Graham Henry is likely to be a regular presence at the Blues next season, with the former All Black coach expected to play a major role in guiding and mentoring John Kirwan.
Henry has a floating contract with the New Zealand Rugby Union where he's available to advise and help all professional coaches. While he'll continue to be available to other coaches, he's expected to focus much of his energy on ensuring the newly appointed Kirwan is heavily supported.
Kirwan, despite having coached international teams, has not had charge of a club or provincial side. The challenges of preparing and growing a team to play in a six-month competition are different from managing an international side that plays sporadically.
The Blues also have a variety of wider issues that need to be fixed - such as player identification and progression pathways. Henry's days of being on the training ground, hands-on with players and devising game plans are behind him but he is driven by the goal of coaching coaches.
His experience in managing pressure, developing players, selecting teams and planning longer term could be an invaluable resource for Kirwan. There is a sense the Blues have been drifting for some time, that the overall vision was unclear and the coaching team were not always in sync with the executive team. Henry being more actively involved and challenging the coaching group is likely to at least ensure greater consistency of selection and an adherence to the wider strategies to improve the retention and growth of key players.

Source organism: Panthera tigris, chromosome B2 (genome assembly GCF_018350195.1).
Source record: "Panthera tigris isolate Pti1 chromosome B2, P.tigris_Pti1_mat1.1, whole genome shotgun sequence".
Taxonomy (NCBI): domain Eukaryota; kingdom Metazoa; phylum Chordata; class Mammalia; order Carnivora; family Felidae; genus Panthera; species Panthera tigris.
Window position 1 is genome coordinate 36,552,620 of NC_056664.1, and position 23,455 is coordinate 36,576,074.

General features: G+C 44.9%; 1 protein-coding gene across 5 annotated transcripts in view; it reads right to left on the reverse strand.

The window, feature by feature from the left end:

The make-up of the wider coaching team is a work in progress but Kirwan has said he will have responsibility for attack and would like specialist backs and forwards coaches, a skills coach and a strong manager - a structure largely similar to the one Henry implemented with the All Blacks between 2004 and 2011.
Former All Black skills specialist Mick Byrne, who worked with Kirwan in Japan, is favoured to take up one of the roles. The Blues will have to dig deep financially to fund the bigger management team - but it is an expense they will meet after lagging far behind the staffing levels of other teams.
The New Zealand Rugby Union will also welcome the greater investment, as they have shown in recent seasons that they want to help rookie Super Rugby coaches settle. When Jamie Joseph took over the Highlanders in 2011, All Black assistant Steve Hansen was to have been seconded in an advisory role. Dave Rennie benefited by former All Black assistant Wayne Smith's appointment as technical director.
The national body wants head coaches to be in charge, to take control of their respective teams, but is conscious that this process can be helped if a senior figure is available to offer advice and support without being overbearing or taking over.
Fixing the Blues and helping rugby build a bigger presence in Auckland are strategic goals for the NZRU - another reason they are keen for Henry to be more involved with his former franchise.